"Cleaner" coal a real possibility?

This might help politicians save face after making promises to the Greenies that they cannot keep. Quite aside from the chimerical carbon capture and storage possibilities, the greater thermal efficiency of the new process should cut down greatly on coal usage

A UNIVERSITY of Queensland scientist said yesterday he had successfully tested technology that delivers twice the power from coal while minimising greenhouse gas emissions. The exciting breakthrough, which could provide a billion-dollar windfall for the state, may revolutionise the way the world uses coal, a university spokesman said.

Professor John Zhu, of the school of chemical engineering, created a series of direct carbon fuel cells (DCFC) in which burning coal generates highly energy-efficient electricity. ''The very high-energy efficiency of the new technology will effectively halve the amount of coal required to create electricity,'' he said. ''When applied, it will provide industry with very significant cost and energy savings, which could then be passed on to the consumer. In addition to saving cost and energy, the direct carbon fuel cells will also provide clean power.''

Dr Zhu, 41, a father of three girls, said he worked in a ''hot and dirty'' steel factory in Hubei provence in central China while studying engineering. ''I have always wanted to do something for a cleaner environment. Now I'm feeling very positive,'' he said. Dr Zhu, the son of a primary school teacher, said traditional power stations, which burnt coal to heat water to make steam to power turbines, were outmoded. He said his process used a coal and air mix to produce electrons inside special carbon fuel cells. He said scientists in California were working on a similar process, but he believed he and his team at the university had beaten them to the punch.

He said he expected the fuel cells would enable the byproduct of coal-fired power - the harmful greenhouse gas carbon dioxide - to be trapped and stored easily and safely. ''One of the major challenges for coal-fired power is reducing its impact on the environment by developing ways to separate carbon dioxide from other gases produced in the power generation process, and ensuring it is not released into the atmosphere,'' he said. ''The DCFC produces pure carbon dioxide as a byproduct, making it much easier to manage."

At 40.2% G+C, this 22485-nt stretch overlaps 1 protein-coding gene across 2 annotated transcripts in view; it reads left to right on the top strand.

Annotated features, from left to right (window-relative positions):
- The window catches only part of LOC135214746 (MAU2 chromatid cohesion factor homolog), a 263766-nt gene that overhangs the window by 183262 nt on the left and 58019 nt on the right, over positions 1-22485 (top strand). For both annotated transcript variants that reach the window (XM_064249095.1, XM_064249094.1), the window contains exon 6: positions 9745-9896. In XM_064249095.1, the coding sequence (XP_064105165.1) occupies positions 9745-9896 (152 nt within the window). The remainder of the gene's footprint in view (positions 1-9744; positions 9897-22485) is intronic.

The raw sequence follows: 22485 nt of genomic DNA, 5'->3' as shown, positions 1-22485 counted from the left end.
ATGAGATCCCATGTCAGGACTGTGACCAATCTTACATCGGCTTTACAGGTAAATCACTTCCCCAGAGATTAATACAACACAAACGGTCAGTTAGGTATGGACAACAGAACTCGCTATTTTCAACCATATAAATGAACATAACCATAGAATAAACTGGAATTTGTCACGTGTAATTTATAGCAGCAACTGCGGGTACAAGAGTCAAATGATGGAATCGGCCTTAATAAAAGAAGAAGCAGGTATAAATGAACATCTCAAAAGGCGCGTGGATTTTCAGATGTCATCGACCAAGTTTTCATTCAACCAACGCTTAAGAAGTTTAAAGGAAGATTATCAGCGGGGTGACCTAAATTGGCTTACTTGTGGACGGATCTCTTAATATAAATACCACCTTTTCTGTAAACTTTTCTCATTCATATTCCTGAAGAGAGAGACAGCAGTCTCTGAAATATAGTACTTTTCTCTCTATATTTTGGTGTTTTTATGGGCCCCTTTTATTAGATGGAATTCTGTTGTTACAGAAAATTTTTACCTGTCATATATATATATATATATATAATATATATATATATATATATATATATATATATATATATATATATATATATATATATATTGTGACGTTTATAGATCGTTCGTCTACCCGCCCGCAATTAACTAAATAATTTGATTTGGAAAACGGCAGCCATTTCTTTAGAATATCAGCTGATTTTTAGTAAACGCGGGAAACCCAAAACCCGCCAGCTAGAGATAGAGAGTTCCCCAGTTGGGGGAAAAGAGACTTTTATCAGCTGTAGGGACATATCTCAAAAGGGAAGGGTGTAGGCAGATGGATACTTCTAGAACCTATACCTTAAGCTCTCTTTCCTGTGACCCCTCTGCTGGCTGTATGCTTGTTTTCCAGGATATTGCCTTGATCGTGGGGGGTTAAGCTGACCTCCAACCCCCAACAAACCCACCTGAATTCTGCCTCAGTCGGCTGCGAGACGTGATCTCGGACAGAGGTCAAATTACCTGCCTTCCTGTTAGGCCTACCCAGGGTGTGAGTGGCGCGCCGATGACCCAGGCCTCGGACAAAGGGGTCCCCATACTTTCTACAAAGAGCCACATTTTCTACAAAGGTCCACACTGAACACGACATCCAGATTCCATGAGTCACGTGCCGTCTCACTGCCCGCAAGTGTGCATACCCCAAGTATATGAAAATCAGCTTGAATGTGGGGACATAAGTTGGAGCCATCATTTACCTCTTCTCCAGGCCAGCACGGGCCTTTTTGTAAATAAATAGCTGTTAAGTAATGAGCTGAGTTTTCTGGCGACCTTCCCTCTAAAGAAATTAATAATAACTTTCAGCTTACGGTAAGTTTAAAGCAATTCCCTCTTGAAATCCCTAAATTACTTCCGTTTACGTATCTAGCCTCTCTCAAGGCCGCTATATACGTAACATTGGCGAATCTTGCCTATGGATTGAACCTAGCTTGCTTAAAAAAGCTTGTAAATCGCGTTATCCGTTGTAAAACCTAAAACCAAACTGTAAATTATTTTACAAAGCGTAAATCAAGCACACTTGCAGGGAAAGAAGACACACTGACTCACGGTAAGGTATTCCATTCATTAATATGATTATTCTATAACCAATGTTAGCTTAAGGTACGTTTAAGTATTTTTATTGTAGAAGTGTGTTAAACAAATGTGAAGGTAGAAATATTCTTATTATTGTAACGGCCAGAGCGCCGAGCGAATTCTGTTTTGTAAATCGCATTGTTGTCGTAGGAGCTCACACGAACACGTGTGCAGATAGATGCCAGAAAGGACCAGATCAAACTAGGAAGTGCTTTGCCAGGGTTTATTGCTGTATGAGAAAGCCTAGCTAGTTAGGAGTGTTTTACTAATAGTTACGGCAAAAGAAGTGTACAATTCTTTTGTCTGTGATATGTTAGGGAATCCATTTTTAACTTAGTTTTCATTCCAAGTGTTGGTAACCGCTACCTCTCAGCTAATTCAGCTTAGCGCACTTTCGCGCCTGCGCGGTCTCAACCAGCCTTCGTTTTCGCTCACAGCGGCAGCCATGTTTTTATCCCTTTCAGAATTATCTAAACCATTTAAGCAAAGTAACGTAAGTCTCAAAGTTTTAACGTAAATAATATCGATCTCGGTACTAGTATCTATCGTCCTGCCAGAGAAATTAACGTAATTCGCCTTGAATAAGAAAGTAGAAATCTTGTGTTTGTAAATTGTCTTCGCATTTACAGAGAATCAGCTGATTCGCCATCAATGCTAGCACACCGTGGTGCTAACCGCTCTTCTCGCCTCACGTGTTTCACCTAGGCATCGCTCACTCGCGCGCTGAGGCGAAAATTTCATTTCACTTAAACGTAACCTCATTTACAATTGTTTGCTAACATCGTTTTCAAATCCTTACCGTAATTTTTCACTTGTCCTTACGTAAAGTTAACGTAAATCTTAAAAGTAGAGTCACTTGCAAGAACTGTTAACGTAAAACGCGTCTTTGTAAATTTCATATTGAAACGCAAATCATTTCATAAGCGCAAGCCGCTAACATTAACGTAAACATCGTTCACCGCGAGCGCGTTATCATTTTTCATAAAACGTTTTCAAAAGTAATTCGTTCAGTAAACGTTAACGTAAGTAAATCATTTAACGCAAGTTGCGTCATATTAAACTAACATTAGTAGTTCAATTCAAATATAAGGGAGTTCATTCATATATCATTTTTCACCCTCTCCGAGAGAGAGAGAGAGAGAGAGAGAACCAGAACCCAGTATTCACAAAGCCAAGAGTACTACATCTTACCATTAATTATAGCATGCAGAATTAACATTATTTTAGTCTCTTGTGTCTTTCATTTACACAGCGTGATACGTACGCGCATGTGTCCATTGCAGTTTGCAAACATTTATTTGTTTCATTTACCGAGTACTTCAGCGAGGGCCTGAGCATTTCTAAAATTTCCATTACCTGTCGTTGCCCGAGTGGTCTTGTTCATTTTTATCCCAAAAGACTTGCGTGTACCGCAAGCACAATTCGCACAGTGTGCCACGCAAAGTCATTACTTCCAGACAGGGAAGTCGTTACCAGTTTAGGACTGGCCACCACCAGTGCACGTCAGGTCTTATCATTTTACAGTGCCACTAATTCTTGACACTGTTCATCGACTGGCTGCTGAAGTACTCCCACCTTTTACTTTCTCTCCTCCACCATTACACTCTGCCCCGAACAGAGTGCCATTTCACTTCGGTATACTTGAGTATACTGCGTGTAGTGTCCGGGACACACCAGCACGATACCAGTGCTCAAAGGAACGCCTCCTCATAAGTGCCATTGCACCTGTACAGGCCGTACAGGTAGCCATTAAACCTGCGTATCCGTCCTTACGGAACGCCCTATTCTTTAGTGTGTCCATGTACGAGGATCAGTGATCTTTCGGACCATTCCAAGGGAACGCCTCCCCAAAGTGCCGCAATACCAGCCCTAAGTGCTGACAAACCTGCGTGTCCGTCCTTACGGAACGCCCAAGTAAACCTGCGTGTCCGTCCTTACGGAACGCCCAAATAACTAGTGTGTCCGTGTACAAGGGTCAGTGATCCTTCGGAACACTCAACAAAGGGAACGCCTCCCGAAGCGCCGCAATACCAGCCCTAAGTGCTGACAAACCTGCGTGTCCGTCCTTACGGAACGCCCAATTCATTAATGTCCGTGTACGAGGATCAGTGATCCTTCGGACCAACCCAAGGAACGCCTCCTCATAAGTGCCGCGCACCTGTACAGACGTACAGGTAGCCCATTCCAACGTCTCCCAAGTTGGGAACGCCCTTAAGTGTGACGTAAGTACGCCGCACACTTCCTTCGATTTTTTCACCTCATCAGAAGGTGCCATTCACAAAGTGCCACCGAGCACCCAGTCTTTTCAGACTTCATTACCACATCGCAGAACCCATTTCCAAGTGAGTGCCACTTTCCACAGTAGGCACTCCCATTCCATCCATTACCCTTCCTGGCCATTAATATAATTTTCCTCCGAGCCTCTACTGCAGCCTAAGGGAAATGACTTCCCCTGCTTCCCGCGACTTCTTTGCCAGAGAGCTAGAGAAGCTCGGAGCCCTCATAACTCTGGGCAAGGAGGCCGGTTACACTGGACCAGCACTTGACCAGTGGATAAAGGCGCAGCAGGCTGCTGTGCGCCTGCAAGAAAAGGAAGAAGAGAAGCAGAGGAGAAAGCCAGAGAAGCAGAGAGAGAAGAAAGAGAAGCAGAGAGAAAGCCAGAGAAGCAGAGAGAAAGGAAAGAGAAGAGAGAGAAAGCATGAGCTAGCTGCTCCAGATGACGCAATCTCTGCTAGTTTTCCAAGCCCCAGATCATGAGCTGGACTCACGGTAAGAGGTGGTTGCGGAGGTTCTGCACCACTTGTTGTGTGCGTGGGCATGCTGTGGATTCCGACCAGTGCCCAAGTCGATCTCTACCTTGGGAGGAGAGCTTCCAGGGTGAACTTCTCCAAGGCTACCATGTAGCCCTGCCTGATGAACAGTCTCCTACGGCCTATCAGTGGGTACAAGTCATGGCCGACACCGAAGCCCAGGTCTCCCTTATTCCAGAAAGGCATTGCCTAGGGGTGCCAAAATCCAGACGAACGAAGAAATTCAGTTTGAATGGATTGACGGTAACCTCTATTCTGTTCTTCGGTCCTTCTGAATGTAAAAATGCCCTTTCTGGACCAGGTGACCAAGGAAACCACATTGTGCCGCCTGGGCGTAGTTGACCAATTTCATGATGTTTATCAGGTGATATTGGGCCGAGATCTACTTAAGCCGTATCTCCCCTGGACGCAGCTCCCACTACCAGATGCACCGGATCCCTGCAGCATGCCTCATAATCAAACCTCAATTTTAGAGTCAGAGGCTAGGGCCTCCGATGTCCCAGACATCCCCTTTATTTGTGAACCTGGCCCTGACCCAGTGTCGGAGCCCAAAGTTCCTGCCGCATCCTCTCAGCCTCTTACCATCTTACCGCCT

He said the next stage in the development would involve consulting with the energy sector and securing industry and government funding to ''scale up'' the fuel cell technology. This could take 10 years.

Professor Graham Schaffer, dean of the university's Faculty of Engineering, Architecture and Information Technology, said the new fuel cell technology was one of a number of clean energy technologies being developed at the university. ''Partnerships with industry and government have enabled our researchers to make significant progress towards these new technologies,'' he said.



Reuters has prepared a nice graphic of the three emissions scenarios considered in a recently published report by a panel from the National Development and Reform Commission and the Development Research Center of the State Council. The panel has previewed its findings a number of times over the past several months, but has now formally published them in 2050 China Energy and CO2 Emissions Report. Feast your eyes on a climate death sentence: